Jo: This is amazing!!!!! I say let her read and fall asleep with her beloved books when she’s tired enough.

Margaret: Maybe, if that seems ok, feel into that guilt and perceived inadequacy as a parent (you said “I think I’m doing something wrong”). If you sit with it for few minutes and allow for all feelings that want to be expressed, something else might come out or the feelings will intensify. In either case you are getting closer to setting yourself free and with that extending freedom to your child. It’s a beautiful process.

Vanessa: I’m sorry mama the struggle is real. Talk through everything that is going to happen. Find the number of books you are comfortable w and tell her in advance and then after stories we will say good night. A solid routine really helped my kids when they were little. Dinner 5, tidy up and baths or washing up and brushing teeth & hair and picking stories, 6-7 lavender lotion foot and hand rub and stories- try to keep room dim (we read by light of salt lamp), I always announce when starting last book (now last chapter) and then good-night at 7. There is always a little push back but a calming routine can really help.

Laura: A longer and very consistent bedtime routine could help. Although I’m not sure what yours consists of, perhaps after reading you do a meditation or prayer together (plenty of teachings on how to at that age), then sing a soft song together, then a minute or two of rocking before finally laying down.
The longer her brain has to prepare for bedtime, the easier it is for her to lay down.
Hope this helps ♥️

Leets Bee: Set a firm but loving limit, let her cry, hold space and keep it up. “It’s bedtime. We read 2 books and then lights off. If you feel upset, that is ok, I will listen to your emotions /cry. “ Read the book. Set the limit. Take it from there. If you can hold space for a big cry, no doubt she’ll be tired after. I remember this stage you are in. I look back now and think how adorable it is. What I would do for my boys to be babes again. But we all need our rest. Google Aletha Solter “crying in loving arms” for more details on value of crying. Hugsxxx

Kendall: Theres something called sleep chronotypes. I wonder if she would be in the “wolf” category. (Which in this society can be a hard thing.) Basically, dating back to most of human history, for safety reasons, in tribes there was always someone who stayed awake to keep a look out. Certain people stay up late and sleep in. Others go to bed really early and wake up super early. Then the vast majority of the population ebs and flows with the sun set and rise. A wolf is someone who stays up late. As a child I always had trouble with this. Laying in bed trying to sleep tends to make it harder, so I would say the book could possibly be really helpful.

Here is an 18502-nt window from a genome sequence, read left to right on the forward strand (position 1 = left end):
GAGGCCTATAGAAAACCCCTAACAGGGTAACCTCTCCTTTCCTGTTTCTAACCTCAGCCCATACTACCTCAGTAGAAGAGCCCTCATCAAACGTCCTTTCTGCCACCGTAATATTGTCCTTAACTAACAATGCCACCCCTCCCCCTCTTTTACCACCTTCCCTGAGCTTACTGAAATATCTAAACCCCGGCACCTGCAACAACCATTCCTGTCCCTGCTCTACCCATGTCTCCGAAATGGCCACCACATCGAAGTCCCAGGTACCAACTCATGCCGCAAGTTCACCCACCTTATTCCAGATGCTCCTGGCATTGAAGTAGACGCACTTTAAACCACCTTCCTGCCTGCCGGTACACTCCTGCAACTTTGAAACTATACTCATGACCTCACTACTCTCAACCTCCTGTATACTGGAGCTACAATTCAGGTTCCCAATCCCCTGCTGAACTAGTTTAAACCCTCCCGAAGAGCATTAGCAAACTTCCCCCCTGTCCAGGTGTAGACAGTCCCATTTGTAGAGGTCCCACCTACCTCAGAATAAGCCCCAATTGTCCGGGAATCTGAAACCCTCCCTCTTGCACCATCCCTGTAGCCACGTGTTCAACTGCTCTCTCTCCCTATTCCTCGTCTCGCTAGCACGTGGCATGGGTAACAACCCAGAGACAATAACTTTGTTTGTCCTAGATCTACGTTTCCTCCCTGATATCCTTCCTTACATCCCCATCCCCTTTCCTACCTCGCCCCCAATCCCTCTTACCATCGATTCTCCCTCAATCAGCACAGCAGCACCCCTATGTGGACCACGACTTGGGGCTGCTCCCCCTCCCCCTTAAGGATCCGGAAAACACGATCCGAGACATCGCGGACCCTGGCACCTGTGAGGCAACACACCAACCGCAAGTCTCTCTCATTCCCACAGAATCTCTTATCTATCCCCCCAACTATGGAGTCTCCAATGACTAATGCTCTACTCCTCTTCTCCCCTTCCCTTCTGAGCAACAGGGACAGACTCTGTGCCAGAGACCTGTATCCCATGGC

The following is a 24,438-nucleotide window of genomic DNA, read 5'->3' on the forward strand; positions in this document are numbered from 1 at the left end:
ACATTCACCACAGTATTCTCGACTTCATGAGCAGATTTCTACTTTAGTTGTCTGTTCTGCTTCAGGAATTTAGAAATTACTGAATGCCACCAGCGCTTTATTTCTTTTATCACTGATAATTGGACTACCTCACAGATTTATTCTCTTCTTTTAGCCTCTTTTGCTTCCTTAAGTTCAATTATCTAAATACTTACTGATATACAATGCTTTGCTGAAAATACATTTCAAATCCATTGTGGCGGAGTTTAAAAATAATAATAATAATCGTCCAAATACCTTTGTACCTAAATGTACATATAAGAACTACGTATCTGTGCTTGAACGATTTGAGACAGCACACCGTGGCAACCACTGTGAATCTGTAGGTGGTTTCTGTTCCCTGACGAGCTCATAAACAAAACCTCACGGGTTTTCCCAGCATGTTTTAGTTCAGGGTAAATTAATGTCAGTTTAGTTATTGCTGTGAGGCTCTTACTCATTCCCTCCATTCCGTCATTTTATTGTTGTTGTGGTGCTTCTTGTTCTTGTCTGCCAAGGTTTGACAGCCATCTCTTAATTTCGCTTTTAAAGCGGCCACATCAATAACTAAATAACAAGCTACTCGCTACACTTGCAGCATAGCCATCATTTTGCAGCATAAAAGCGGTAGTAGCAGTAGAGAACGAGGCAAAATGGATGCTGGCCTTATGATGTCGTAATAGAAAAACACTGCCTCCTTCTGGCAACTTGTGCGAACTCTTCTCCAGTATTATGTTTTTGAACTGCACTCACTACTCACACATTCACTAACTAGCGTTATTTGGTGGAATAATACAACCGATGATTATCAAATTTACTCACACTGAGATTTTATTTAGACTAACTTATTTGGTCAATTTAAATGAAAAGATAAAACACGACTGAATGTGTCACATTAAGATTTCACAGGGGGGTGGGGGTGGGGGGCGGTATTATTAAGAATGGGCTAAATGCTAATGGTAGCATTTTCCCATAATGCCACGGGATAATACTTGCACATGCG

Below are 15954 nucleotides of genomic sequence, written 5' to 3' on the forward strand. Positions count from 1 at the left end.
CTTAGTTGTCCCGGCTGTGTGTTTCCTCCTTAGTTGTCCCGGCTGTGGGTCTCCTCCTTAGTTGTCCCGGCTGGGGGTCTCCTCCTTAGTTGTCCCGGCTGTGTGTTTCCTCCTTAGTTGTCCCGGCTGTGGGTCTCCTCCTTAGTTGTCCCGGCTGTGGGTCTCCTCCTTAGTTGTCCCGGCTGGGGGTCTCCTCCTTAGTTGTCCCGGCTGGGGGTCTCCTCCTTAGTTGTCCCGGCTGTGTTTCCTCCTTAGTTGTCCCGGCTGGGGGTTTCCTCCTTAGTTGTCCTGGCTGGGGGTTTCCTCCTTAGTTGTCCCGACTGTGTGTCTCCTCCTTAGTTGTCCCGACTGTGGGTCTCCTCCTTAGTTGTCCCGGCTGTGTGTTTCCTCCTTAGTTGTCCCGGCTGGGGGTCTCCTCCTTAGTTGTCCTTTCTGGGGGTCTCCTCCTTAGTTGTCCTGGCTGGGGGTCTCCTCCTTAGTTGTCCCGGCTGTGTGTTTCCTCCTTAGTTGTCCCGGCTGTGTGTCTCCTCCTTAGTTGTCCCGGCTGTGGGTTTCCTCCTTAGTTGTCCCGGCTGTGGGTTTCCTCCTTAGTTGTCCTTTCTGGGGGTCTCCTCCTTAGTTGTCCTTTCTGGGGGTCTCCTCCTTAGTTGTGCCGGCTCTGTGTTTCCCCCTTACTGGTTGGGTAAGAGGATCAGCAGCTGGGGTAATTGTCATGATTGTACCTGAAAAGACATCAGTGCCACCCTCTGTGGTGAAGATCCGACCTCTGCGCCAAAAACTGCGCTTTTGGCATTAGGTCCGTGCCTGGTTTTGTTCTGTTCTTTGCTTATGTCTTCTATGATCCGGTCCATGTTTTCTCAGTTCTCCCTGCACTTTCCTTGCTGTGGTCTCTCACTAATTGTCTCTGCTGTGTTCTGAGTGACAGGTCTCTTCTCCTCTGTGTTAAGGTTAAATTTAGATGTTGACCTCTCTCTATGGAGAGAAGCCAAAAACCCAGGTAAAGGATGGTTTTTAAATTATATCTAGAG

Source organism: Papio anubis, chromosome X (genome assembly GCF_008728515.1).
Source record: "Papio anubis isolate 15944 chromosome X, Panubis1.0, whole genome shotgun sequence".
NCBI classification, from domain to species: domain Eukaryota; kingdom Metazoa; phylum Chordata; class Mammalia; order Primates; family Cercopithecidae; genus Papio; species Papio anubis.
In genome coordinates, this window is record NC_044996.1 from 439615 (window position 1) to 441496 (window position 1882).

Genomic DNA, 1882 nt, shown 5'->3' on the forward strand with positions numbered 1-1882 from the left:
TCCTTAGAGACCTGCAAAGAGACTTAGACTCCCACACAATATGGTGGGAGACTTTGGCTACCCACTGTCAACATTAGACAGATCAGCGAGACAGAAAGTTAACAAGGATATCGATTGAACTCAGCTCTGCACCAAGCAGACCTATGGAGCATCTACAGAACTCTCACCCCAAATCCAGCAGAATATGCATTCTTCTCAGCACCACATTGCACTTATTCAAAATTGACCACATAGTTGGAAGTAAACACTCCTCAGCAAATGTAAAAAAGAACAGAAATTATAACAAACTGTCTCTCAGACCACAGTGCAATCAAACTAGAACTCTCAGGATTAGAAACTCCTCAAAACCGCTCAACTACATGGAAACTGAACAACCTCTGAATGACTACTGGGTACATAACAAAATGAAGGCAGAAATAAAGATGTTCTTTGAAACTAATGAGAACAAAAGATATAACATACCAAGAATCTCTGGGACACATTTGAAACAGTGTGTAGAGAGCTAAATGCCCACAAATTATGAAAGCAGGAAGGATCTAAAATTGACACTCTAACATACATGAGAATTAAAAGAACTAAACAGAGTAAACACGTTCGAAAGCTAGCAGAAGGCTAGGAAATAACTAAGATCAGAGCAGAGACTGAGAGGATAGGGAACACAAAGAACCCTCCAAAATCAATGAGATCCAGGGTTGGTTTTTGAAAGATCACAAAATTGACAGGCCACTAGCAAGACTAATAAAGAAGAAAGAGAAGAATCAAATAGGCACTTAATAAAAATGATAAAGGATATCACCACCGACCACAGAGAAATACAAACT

Quintin: Set and communicate a limit. A number of books or an amount of time. Remind them as you progress:
“Ok, we can read two more books tonight, which one do you want to read?”
“There are fifteen more minutes until bed time. What should we read next?”

What is the appropriate action to take when a child is angry and breaks his toys? Details: My son made a lego car the other day. Today he noticed a piece was missing. We looked everywhere and couldn’t find it. By the time his father found the piece he had taken his car and angrily dismantled and threw it around until all the pieces were everywhere. I have no idea how to approach this.

Anita: He’s releasing his energy in a way that feels correct for him without harming anyone else. I actually see this as healthy.
Perhaps you could ask if it would feel good for him to pound his fists on his bed, in the future as a way to release it. Or ask him if he has any other ideas for ways to move the energy through his body.
And validating his emotions would also be helpful. ?

Anita Jane: I would practice empathy in this circumstance. He had built it himself and destroyed it out of frustration. Maybe have a chat with him about how frustrating it must’ve been to have a piece missing after all that work building the car, and then ask him how it felt to destroy all that work. Then discuss ways to deal with the frustration next time, ie: he could put the car in a safe place until the spare part is found. Then ask if he’d like help rebuilding the car. He’s only a child and doesn’t have the emotional capacity to deal with such frustrations if he hasn’t been taught (and even then he’ll struggle due to his age).

Sarah: we have gone through the same thing many times. we’re working on feeling our feelings (naming and describing them) without acting on them in harmful ways, but it’s a process and most of the time things like you described still happen. in these cases, i stay as calm as i can and narrate what i see (name and describe their feelings for them). once they’re out of fight or flight mode and back to being reasonable, we talk about how the way they acted on their feelings actually created a new problem instead of solving the initial one. then we discuss things we can do differently next time.